VB2014 paper: Exposing Android white collar criminals

2014-10-25

Luis Corrons

Panda Security, Spain
Editor: Martijn Grooten

Abstract

One of the main ways for cybercriminals to make money easily with the use of malware is through SMS premium services – using trojans to turn mobile devices into slot machines and causing victims' monthly phone bills to skyrocket. In his VB2014 paper, Luis Corrons looks at two different attack vectors used by two different Spanish criminal gangs. He shows what social engineering techniques are used to gain permission to activate the premium SMS services.


Abstract

Android has grown to become the most popular mobile operating system, and cybercriminals are taking advantage of this. One of the main ways for them to make money easily with the use of malware is through SMS premium services – using trojans to turn our mobile devices into slot machines and causing our monthly phone bills to skyrocket. Until now, most such trojans have managed to reach Google Play simply by posing as popular apps, such as Angry Birds, etc., but recently some new techniques have emerged, even reaching a point where the trojan indicates that it is going to subscribe you to a premium SMS service... and users happily agree.

In this paper, we will look at two different attack vectors used by two different Spanish criminal gangs. We will show what social engineering techniques are used to gain permission to activate the premium SMS services (to [try to] avoid being prosecuted) and provide an analysis of the two trojan families, uncovering the different techniques used to perform their actions.

Taking advantage of their main weakness (trying to do things legally), we will also unmask the real people behind these attacks.

Introduction

In February 2014, we came across a new Android malware attack. It was using a very popular monetization technique (premium SMS), but with a very different approach from all other premium SMS trojans known about until then. A few days later, another malware family was spotted using a similar approach, although the distribution vectors for the two new families were completely different.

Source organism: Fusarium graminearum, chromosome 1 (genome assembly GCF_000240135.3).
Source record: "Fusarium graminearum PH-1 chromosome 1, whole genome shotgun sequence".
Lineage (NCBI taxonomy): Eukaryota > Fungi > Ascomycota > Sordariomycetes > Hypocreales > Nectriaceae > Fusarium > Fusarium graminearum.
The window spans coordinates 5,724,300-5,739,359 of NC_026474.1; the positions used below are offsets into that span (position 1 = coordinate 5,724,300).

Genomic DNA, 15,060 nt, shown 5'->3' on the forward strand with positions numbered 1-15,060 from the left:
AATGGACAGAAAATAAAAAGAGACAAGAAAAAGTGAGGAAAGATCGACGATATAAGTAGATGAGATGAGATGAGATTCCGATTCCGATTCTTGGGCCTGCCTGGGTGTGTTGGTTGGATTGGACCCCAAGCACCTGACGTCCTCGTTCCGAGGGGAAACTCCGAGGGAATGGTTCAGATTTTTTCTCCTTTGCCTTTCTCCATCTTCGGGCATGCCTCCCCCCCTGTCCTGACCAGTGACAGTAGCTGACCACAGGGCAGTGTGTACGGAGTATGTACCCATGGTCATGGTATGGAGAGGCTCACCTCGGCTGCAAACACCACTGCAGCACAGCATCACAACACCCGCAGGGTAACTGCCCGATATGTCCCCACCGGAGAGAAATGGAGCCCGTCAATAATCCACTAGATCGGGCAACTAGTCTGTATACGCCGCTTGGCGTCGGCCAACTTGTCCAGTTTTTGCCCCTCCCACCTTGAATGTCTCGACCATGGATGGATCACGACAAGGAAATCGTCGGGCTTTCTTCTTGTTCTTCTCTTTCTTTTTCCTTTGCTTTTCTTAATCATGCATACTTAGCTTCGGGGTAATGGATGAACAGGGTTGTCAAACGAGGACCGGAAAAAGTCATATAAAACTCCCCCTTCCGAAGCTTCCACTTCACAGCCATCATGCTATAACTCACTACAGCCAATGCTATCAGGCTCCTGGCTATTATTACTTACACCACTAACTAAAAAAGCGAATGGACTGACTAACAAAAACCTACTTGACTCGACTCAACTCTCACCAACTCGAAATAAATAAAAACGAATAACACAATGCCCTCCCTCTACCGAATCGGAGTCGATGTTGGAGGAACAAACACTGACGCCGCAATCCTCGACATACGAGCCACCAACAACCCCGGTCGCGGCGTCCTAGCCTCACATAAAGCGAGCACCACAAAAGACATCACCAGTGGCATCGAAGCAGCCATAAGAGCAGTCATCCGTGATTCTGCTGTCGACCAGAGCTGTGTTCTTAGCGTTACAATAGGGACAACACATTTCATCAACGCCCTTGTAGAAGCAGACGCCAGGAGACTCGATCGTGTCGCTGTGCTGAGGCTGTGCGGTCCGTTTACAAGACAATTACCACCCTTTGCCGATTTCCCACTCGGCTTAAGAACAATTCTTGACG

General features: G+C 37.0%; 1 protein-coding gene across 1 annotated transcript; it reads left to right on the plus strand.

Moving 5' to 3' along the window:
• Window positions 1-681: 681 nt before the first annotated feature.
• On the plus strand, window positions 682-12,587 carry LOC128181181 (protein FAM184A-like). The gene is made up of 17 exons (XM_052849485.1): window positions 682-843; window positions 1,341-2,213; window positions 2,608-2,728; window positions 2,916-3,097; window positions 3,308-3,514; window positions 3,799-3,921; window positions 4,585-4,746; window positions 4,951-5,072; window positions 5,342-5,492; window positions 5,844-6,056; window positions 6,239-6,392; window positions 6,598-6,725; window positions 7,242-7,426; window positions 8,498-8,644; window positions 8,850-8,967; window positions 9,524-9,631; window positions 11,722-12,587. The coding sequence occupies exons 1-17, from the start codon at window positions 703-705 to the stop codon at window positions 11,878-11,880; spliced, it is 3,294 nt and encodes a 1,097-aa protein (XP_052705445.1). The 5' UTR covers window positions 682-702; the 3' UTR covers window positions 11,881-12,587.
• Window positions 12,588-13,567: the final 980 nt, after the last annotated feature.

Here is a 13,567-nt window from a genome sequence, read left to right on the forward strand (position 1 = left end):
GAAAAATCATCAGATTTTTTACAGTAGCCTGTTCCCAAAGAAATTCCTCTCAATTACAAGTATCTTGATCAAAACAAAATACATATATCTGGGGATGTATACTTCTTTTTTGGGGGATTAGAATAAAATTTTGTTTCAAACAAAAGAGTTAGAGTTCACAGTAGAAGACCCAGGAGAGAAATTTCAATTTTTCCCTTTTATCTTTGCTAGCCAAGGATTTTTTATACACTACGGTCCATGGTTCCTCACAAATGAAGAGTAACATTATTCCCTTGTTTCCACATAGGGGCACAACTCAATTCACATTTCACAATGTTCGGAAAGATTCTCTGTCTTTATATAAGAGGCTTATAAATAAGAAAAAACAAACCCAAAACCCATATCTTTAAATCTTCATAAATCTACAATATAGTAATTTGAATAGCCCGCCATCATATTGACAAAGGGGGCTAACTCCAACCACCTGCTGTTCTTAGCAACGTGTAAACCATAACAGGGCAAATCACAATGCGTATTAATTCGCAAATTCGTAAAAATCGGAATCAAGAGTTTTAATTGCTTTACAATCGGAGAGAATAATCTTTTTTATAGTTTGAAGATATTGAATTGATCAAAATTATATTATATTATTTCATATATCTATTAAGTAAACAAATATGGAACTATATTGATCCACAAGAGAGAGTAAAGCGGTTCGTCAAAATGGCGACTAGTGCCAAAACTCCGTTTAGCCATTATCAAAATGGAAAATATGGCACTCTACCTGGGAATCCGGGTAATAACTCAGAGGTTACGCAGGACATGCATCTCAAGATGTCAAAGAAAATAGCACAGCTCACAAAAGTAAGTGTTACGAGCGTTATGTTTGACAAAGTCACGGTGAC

1. Attack through Google Play

We found four different malicious apps that were spreading through Google Play. After finding the first app, we went to Google Play and found another three (all labelled as similar apps) that belonged to the same malware family, uploaded by two different developers. The main surprise was the number of downloads. Two of the apps had been published in December 2013 (they were less than two months old when we found them) and the other two were uploaded in January 2014 (they were less than one month old when we found them), and according to official figures from Google Play, in total they had been downloaded between 300,000 and 1,200,000 times(!).

Let’s take a look at one of the apps, what it says it does, how it really works, and the tactic used to steal the victim’s money.

This app poses as a step-by-step diet app. When you install the application, you open it and it will start loading, as shown in Figure 1.

The application starts loading.

Figure 1. The application starts loading.

After it has finished loading, it will display the screen shown in Figure 2.

After the app has finished loading.

Figure 2. After the app has finished loading.

When you click on ‘Siguiente’ (‘Next’), it will offer you access to one of the diets, as shown in Figure 3.

Access is offered to one of the diets.

Figure 3. Access is offered to one of the diets.

It is hard to see the ‘close window’ cross in the upper-right corner of the screen – they want to make sure you click on ‘Entrar’ (‘Enter’). When you click on it, a new message will be shown on top of the last screen, as shown in Figure 4.

A new message is shown on top of the last screen.

Figure 4. A new message is shown on top of the last screen.

Basically they are asking you to accept (‘Aceptar’) the terms of service in order to be able to see the content. This is the third time in a row the user has had to press a button – thus it’s likely the user will just click on it without thinking. However, even if you want to be cautious, there is nothing special you need to pay attention to. Or is there? Take a look again at the picture. The previous screen is still behind the new pop-up, however there is a ‘minor’ difference: beneath the green ‘Entrar’ button there is a paragraph of small text – completely unreadable – that wasn’t there before. Figure 5 shows the same image zoomed in a bit.

Looking more closely at the small print.

Figure 5. Looking more closely at the small print.

These are the terms of service you are accepting if you click on ‘Aceptar’. They state that you will be subscribed to a service to obtain content for your mobile phone. Of course, it is all completely illegible in its original size.